|When installing the larger rotors, we simply removed the front dust shields. We left the rear shields in place due to the rear drum parking brake. We did have to remove the lip on the dust shield to clear the rotor.
We replaced our front rotors with DBA’s top of the line 5000 series rotors. The 5000 series rotor is a two piece design featuring a lightweight aluminum center hat with a corrosion resistant black anodized finish. The aluminum center hat reduces unsprung and rotating weight by three pounds per rotor. This improves acceleration, braking and suspension performance. The rotor itself is available separately so the hat can be reused should the rotor wear out. The rotor is positively held to the hat with aerospace NAS bolts solidly, not floating. Although the 5000 series rotor comes in a cross drilled configuration we opted for a less likely to crack slotted surface.
|Howard Watanabe of Technosquare removes the lip with a cut off wheel.
When brakes are used at high speeds, typically with new street type brake pads, the surface of the brake pad material vaporizes or out gasses and the pad can hydroplane on the layer of gaseous vaporized brake pad. This can make the brakes less effective. This type of brake fade is often encountered, with new unbedded street brake pads, not so much with race type pads. Race pads have a different surface interaction but that’s a whole different story.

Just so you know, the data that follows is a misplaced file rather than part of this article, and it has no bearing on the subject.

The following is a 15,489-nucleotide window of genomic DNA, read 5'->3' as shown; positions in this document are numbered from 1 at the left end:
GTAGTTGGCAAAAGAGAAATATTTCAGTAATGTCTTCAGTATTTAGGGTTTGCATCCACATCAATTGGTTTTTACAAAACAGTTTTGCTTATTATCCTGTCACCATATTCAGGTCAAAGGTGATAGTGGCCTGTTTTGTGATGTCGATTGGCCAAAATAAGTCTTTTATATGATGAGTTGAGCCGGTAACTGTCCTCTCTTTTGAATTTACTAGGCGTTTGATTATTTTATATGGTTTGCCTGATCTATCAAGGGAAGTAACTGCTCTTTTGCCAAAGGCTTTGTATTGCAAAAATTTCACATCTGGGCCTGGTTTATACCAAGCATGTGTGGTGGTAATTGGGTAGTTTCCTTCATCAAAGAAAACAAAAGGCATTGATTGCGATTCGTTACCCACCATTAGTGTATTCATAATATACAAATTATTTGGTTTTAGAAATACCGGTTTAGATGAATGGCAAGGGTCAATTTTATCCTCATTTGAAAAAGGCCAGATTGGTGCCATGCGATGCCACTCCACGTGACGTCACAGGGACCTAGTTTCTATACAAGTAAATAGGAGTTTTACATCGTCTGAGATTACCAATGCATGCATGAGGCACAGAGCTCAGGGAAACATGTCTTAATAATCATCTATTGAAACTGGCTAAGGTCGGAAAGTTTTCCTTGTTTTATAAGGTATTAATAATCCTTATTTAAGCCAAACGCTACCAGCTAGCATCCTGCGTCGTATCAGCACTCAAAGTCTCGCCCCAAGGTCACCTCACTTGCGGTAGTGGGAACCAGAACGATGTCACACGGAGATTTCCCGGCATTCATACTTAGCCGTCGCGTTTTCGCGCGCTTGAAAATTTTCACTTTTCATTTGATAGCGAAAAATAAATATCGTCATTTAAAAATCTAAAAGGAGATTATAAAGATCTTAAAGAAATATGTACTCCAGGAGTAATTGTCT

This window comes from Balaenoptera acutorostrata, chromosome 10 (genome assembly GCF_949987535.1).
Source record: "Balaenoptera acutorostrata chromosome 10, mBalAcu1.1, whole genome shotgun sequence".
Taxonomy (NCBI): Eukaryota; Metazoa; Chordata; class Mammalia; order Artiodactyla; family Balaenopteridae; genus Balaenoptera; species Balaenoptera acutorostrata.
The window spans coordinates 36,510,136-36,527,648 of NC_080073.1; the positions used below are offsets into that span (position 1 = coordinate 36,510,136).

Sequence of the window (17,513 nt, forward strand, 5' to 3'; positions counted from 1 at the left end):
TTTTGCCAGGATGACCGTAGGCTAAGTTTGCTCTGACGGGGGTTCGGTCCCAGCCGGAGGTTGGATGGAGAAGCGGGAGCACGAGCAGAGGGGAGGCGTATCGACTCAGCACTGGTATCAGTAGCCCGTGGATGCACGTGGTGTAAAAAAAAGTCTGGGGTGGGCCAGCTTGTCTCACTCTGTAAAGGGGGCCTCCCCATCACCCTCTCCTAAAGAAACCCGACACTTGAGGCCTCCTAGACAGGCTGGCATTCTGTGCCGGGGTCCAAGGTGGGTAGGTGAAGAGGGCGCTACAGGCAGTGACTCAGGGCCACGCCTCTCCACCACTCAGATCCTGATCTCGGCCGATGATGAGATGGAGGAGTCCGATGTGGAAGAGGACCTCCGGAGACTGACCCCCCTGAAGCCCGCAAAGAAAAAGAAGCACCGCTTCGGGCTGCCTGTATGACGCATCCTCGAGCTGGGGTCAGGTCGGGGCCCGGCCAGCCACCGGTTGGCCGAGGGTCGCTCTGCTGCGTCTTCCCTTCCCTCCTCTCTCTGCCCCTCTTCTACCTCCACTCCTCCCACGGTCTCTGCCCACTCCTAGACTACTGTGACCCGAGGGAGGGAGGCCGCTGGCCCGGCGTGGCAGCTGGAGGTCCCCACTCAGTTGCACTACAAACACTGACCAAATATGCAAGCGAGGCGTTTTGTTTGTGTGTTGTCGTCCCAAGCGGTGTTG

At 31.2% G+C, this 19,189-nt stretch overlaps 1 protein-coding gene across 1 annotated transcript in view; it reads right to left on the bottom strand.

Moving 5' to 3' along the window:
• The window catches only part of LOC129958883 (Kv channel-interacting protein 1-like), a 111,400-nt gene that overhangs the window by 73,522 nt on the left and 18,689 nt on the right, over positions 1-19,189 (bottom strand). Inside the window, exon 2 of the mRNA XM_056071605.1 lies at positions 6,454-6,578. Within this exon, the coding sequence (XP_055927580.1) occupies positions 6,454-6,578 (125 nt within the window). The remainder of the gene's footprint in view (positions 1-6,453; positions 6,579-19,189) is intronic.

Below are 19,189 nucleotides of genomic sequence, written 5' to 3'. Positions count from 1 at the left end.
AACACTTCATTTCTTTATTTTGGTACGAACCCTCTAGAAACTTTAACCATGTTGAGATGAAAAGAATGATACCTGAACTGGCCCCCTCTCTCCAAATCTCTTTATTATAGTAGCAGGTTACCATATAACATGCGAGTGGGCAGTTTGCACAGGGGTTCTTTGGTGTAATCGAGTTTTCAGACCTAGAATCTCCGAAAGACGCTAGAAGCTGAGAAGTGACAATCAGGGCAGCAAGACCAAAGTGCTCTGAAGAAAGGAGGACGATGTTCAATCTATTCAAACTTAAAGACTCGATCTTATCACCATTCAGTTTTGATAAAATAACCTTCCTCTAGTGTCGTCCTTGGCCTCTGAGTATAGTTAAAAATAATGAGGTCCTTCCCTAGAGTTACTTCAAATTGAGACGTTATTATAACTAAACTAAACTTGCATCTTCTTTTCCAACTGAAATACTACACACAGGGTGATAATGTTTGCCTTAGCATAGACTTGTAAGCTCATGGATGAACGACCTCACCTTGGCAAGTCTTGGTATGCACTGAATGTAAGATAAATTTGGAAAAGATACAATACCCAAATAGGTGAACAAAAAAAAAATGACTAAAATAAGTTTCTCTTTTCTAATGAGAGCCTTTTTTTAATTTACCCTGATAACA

|Here is the rear dust shield with the lip removed and the rotor ready to install.
Holes drilled into the surface of the rotor give the gas and pad material somewhere to go, reducing the hydroplaning effect and eliminating this type of brake fade. The trouble is, although drilled rotors look sexy, they often crack between the holes. Thus for track use, many feel that a slotted rotor is better. The slots act like tread on a tire and give the gas and spent pad material a place to go. The slots do not have any tendency to crack. For this reason we decided to go with slotted rotors. Slots also tend to reduce the brake pads tendency to glaze and help wet performance as well as they give water somewhere to go helping reduce the pads tendency to hydroplane on a layer of water.